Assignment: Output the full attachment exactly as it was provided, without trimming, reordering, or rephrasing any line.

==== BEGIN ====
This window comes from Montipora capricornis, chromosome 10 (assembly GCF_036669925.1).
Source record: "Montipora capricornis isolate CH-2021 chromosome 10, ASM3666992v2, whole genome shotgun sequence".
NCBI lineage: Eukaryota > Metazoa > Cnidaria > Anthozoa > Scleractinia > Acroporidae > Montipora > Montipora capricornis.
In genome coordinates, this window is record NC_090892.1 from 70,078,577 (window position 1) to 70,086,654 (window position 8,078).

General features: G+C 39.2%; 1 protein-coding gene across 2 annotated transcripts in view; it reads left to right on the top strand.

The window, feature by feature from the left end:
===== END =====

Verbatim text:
This window comes from Montipora capricornis, chromosome 10 (assembly GCF_036669925.1).
Source record: "Montipora capricornis isolate CH-2021 chromosome 10, ASM3666992v2, whole genome shotgun sequence".
NCBI lineage: Eukaryota > Metazoa > Cnidaria > Anthozoa > Scleractinia > Acroporidae > Montipora > Montipora capricornis.
In genome coordinates, this window is record NC_090892.1 from 70,078,577 (window position 1) to 70,086,654 (window position 8,078).

General features: G+C 39.2%; 1 protein-coding gene across 2 annotated transcripts in view; it reads left to right on the top strand.

The window, feature by feature from the left end: